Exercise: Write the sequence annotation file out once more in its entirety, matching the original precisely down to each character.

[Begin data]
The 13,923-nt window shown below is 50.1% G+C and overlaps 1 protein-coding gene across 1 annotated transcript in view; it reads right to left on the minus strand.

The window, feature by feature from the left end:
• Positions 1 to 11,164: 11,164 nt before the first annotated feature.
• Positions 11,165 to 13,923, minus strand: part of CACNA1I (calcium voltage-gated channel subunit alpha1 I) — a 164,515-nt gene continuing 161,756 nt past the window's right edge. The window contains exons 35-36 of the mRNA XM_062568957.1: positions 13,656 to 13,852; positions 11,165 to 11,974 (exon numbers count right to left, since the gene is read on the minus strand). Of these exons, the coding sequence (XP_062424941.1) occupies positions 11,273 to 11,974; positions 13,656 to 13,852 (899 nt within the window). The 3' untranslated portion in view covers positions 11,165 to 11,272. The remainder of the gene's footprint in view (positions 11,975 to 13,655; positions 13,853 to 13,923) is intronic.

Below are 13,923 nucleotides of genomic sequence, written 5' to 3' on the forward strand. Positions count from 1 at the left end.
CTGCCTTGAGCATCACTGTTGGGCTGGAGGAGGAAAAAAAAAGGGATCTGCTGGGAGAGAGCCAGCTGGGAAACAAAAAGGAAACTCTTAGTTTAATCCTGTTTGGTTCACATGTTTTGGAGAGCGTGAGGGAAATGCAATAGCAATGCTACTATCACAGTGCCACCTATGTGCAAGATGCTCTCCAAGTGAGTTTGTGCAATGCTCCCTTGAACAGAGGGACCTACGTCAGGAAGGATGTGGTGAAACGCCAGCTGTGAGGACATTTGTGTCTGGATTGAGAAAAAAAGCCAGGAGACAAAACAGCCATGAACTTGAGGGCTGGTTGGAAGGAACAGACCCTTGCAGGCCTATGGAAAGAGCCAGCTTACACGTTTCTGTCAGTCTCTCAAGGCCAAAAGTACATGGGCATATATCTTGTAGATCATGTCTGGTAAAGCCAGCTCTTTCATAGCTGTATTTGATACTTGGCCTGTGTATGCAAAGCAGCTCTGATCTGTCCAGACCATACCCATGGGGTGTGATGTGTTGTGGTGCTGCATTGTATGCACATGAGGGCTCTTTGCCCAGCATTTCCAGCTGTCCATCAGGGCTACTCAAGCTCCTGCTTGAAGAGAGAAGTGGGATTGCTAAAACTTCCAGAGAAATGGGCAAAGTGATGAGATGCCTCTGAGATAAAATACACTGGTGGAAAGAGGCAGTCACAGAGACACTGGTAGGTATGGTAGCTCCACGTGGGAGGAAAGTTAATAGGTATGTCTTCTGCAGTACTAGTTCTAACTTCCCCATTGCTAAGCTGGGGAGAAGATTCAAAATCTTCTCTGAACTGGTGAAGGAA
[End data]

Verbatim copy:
The 13,923-nt window shown below is 50.1% G+C and overlaps 1 protein-coding gene across 1 annotated transcript in view; it reads right to left on the minus strand.

The window, feature by feature from the left end:
• Positions 1 to 11,164: 11,164 nt before the first annotated feature.
• Positions 11,165 to 13,923, minus strand: part of CACNA1I (calcium voltage-gated channel subunit alpha1 I) — a 164,515-nt gene continuing 161,756 nt past the window's right edge. The window contains exons 35-36 of the mRNA XM_062568957.1: positions 13,656 to 13,852; positions 11,165 to 11,974 (exon numbers count right to left, since the gene is read on the minus strand). Of these exons, the coding sequence (XP_062424941.1) occupies positions 11,273 to 11,974; positions 13,656 to 13,852 (899 nt within the window). The 3' untranslated portion in view covers positions 11,165 to 11,272. The remainder of the gene's footprint in view (positions 11,975 to 13,655; positions 13,853 to 13,923) is intronic.

Below are 13,923 nucleotides of genomic sequence, written 5' to 3' on the forward strand. Positions count from 1 at the left end.
CTGCCTTGAGCATCACTGTTGGGCTGGAGGAGGAAAAAAAAAGGGATCTGCTGGGAGAGAGCCAGCTGGGAAACAAAAAGGAAACTCTTAGTTTAATCCTGTTTGGTTCACATGTTTTGGAGAGCGTGAGGGAAATGCAATAGCAATGCTACTATCACAGTGCCACCTATGTGCAAGATGCTCTCCAAGTGAGTTTGTGCAATGCTCCCTTGAACAGAGGGACCTACGTCAGGAAGGATGTGGTGAAACGCCAGCTGTGAGGACATTTGTGTCTGGATTGAGAAAAAAAGCCAGGAGACAAAACAGCCATGAACTTGAGGGCTGGTTGGAAGGAACAGACCCTTGCAGGCCTATGGAAAGAGCCAGCTTACACGTTTCTGTCAGTCTCTCAAGGCCAAAAGTACATGGGCATATATCTTGTAGATCATGTCTGGTAAAGCCAGCTCTTTCATAGCTGTATTTGATACTTGGCCTGTGTATGCAAAGCAGCTCTGATCTGTCCAGACCATACCCATGGGGTGTGATGTGTTGTGGTGCTGCATTGTATGCACATGAGGGCTCTTTGCCCAGCATTTCCAGCTGTCCATCAGGGCTACTCAAGCTCCTGCTTGAAGAGAGAAGTGGGATTGCTAAAACTTCCAGAGAAATGGGCAAAGTGATGAGATGCCTCTGAGATAAAATACACTGGTGGAAAGAGGCAGTCACAGAGACACTGGTAGGTATGGTAGCTCCACGTGGGAGGAAAGTTAATAGGTATGTCTTCTGCAGTACTAGTTCTAACTTCCCCATTGCTAAGCTGGGGAGAAGATTCAAAATCTTCTCTGAACTGGTGAAGGAA